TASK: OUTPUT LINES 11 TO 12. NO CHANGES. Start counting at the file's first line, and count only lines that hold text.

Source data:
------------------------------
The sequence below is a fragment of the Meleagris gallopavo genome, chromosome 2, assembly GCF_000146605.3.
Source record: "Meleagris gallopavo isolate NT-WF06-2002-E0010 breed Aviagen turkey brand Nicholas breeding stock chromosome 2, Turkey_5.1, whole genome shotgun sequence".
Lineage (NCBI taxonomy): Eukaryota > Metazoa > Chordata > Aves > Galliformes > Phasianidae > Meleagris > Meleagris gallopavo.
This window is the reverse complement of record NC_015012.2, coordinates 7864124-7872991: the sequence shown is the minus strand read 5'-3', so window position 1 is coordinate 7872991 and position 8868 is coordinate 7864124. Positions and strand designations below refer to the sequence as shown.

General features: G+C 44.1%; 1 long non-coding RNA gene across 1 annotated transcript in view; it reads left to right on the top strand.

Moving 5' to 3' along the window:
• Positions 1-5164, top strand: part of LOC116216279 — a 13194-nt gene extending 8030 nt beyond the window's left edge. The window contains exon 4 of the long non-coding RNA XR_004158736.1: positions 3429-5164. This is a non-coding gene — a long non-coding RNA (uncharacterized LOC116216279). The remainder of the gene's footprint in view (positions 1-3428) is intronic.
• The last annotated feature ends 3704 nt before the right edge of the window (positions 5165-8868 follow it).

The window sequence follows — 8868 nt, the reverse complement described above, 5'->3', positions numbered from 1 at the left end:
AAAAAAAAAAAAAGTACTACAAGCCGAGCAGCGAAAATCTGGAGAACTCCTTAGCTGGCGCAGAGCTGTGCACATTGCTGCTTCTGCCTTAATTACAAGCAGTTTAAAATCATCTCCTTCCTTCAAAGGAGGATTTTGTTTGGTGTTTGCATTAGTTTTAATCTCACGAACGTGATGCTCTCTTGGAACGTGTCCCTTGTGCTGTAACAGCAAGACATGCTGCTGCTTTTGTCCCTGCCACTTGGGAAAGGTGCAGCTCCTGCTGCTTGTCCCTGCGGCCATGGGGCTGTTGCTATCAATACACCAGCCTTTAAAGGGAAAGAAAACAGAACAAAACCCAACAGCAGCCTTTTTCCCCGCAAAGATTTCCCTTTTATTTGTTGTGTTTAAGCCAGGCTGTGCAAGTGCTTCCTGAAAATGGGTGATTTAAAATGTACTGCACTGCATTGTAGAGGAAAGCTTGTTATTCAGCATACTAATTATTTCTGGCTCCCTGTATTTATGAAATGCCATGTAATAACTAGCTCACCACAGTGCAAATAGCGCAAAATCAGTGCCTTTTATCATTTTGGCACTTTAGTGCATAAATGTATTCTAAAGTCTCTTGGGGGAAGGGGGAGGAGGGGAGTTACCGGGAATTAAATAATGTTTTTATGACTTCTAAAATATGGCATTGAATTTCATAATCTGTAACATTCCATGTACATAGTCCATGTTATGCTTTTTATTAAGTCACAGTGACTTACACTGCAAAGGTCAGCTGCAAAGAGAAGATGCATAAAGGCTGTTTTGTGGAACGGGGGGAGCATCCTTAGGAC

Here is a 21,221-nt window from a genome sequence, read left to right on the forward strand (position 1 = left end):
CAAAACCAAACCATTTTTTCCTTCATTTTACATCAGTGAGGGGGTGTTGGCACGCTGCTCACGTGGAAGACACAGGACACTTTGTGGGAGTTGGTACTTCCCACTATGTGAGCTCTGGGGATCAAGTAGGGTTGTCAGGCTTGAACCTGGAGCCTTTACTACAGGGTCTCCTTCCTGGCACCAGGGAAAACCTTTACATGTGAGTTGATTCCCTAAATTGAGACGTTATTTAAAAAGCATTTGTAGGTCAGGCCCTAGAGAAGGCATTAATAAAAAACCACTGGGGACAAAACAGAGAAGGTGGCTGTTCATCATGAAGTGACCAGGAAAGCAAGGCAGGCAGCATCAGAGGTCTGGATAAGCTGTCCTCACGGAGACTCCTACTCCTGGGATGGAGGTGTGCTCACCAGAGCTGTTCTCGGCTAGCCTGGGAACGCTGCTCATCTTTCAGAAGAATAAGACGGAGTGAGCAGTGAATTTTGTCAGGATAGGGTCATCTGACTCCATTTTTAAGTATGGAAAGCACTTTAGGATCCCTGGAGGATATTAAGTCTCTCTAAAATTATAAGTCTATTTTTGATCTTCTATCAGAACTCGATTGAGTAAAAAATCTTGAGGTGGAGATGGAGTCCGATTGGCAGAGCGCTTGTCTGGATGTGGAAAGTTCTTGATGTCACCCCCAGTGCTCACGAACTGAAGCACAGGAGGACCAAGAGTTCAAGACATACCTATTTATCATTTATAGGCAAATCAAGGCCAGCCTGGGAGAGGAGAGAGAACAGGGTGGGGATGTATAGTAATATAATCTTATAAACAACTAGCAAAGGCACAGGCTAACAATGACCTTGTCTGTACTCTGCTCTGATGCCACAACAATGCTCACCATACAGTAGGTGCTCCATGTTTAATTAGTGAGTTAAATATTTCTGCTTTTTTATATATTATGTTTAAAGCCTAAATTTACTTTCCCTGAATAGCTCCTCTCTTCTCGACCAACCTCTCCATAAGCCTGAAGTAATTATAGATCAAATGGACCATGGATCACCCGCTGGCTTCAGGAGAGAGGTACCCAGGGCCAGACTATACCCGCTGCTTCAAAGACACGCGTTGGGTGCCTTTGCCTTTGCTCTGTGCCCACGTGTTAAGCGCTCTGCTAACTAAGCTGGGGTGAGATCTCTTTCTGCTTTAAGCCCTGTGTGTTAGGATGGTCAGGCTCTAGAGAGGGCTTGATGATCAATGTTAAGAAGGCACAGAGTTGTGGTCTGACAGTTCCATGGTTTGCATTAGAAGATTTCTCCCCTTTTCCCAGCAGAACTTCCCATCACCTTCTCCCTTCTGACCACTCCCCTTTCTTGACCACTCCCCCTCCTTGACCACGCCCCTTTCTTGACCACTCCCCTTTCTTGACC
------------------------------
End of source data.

Here is a 21,221-nt window from a genome sequence, read left to right on the forward strand (position 1 = left end):
CAAAACCAAACCATTTTTTCCTTCATTTTACATCAGTGAGGGGGTGTTGGCACGCTGCTCACGTGGAAGACACAGGACACTTTGTGGGAGTTGGTACTTCCCACTATGTGAGCTCTGGGGATCAAGTAGGGTTGTCAGGCTTGAACCTGGAGCCTTTACTACAGGGTCTCCTTCCTGGCACCAGGGAAAACCTTTACATGTGAGTTGATTCCCTAAATTGAGACGTTATTTAAAAAGCATTTGTAGGTCAGGCCCTAGAGAAGGCATTAATAAAAAACCACTGGGGACAAAACAGAGAAGGTGGCTGTTCATCATGAAGTGACCAGGAAAGCAAGGCAGGCAGCATCAGAGGTCTGGATAAGCTGTCCTCACGGAGACTCCTACTCCTGGGATGGAGGTGTGCTCACCAGAGCTGTTCTCGGCTAGCCTGGGAACGCTGCTCATCTTTCAGAAGAATAAGACGGAGTGAGCAGTGAATTTTGTCAGGATAGGGTCATCTGACTCCATTTTTAAGTATGGAAAGCACTTTAGGATCCCTGGAGGATATTAAGTCTCTCTAAAATTATAAGTCTATTTTTGATCTTCTATCAGAACTCGATTGAGTAAAAAATCTTGAGGTGGAGATGGAGTCCGATTGGCAGAGCGCTTGTCTGGATGTGGAAAGTTCTTGATGTCACCCCCAGTGCTCACGAACTGAAGCACAGGAGGACCAAGAGTTCAAGACATACCTATTTATCATTTATAGGCAAATCAAGGCCAGCCTGGGAGAGGAGAGAGAACAGGGTGGGGATGTATAGTAATATAATCTTATAAACAACTAGCAAAGGCACAGGCTAACAATGACCTTGTCTGTACTCTGCTCTGATGCCACAACAATGCTCACCATACAGTAGGTGCTCCATGTTTAATTAGTGAGTTAAATATTTCTGCTTTTTTATATATTATGTTTAAAGCCTAAATTTACTTTCCCTGAATAGCTCCTCTCTTCTCGACCAACCTCTCCATAAGCCTGAAGTAATTATAGATCAAATGGACCATGGATCACCCGCTGGCTTCAGGAGAGAGGTACCCAGGGCCAGACTATACCCGCTGCTTCAAAGACACGCGTTGGGTGCCTTTGCCTTTGCTCTGTGCCCACGTGTTAAGCGCTCTGCTAACTAAGCTGGGGTGAGATCTCTTTCTGCTTTAAGCCCTGTGTGTTAGGATGGTCAGGCTCTAGAGAGGGCTTGATGATCAATGTTAAGAAGGCACAGAGTTGTGGTCTGACAGTTCCATGGTTTGCATTAGAAGATTTCTCCCCTTTTCCCAGCAGAACTTCCCATCACCTTCTCCCTTCTGACCACTCCCCTTTCTTGACCACTCCCCCTCCTTGACCACGCCCCTTTCTTGACCACTCCCCTTTCTTGACC